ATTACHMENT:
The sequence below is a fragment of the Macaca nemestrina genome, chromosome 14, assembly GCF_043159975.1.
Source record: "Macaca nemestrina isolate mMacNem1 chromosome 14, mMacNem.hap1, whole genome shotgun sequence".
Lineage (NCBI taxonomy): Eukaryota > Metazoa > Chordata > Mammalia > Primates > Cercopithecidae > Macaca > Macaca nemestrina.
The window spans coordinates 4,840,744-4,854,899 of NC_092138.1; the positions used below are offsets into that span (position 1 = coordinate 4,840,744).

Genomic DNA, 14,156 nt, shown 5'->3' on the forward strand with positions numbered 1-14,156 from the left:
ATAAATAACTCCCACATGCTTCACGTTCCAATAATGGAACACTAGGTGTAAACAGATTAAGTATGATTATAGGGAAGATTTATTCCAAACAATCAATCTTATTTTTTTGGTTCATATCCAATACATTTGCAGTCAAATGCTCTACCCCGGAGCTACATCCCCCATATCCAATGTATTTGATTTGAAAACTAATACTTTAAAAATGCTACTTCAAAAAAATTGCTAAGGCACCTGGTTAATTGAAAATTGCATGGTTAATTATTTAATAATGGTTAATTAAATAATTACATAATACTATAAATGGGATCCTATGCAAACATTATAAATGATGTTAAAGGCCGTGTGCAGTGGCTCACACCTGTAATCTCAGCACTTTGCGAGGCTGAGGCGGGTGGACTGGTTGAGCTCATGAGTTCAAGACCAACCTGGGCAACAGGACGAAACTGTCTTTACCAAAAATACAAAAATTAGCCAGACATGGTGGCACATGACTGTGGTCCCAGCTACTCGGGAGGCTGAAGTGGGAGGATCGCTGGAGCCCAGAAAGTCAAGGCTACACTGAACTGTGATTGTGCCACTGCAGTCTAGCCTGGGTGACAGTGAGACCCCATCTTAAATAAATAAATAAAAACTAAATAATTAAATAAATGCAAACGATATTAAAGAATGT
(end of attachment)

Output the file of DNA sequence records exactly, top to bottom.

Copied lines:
The sequence below is a fragment of the Macaca nemestrina genome, chromosome 14, assembly GCF_043159975.1.
Source record: "Macaca nemestrina isolate mMacNem1 chromosome 14, mMacNem.hap1, whole genome shotgun sequence".
Lineage (NCBI taxonomy): Eukaryota > Metazoa > Chordata > Mammalia > Primates > Cercopithecidae > Macaca > Macaca nemestrina.
The window spans coordinates 4,840,744-4,854,899 of NC_092138.1; the positions used below are offsets into that span (position 1 = coordinate 4,840,744).

Genomic DNA, 14,156 nt, shown 5'->3' on the forward strand with positions numbered 1-14,156 from the left:
ATAAATAACTCCCACATGCTTCACGTTCCAATAATGGAACACTAGGTGTAAACAGATTAAGTATGATTATAGGGAAGATTTATTCCAAACAATCAATCTTATTTTTTTGGTTCATATCCAATACATTTGCAGTCAAATGCTCTACCCCGGAGCTACATCCCCCATATCCAATGTATTTGATTTGAAAACTAATACTTTAAAAATGCTACTTCAAAAAAATTGCTAAGGCACCTGGTTAATTGAAAATTGCATGGTTAATTATTTAATAATGGTTAATTAAATAATTACATAATACTATAAATGGGATCCTATGCAAACATTATAAATGATGTTAAAGGCCGTGTGCAGTGGCTCACACCTGTAATCTCAGCACTTTGCGAGGCTGAGGCGGGTGGACTGGTTGAGCTCATGAGTTCAAGACCAACCTGGGCAACAGGACGAAACTGTCTTTACCAAAAATACAAAAATTAGCCAGACATGGTGGCACATGACTGTGGTCCCAGCTACTCGGGAGGCTGAAGTGGGAGGATCGCTGGAGCCCAGAAAGTCAAGGCTACACTGAACTGTGATTGTGCCACTGCAGTCTAGCCTGGGTGACAGTGAGACCCCATCTTAAATAAATAAATAAAAACTAAATAATTAAATAAATGCAAACGATATTAAAGAATGT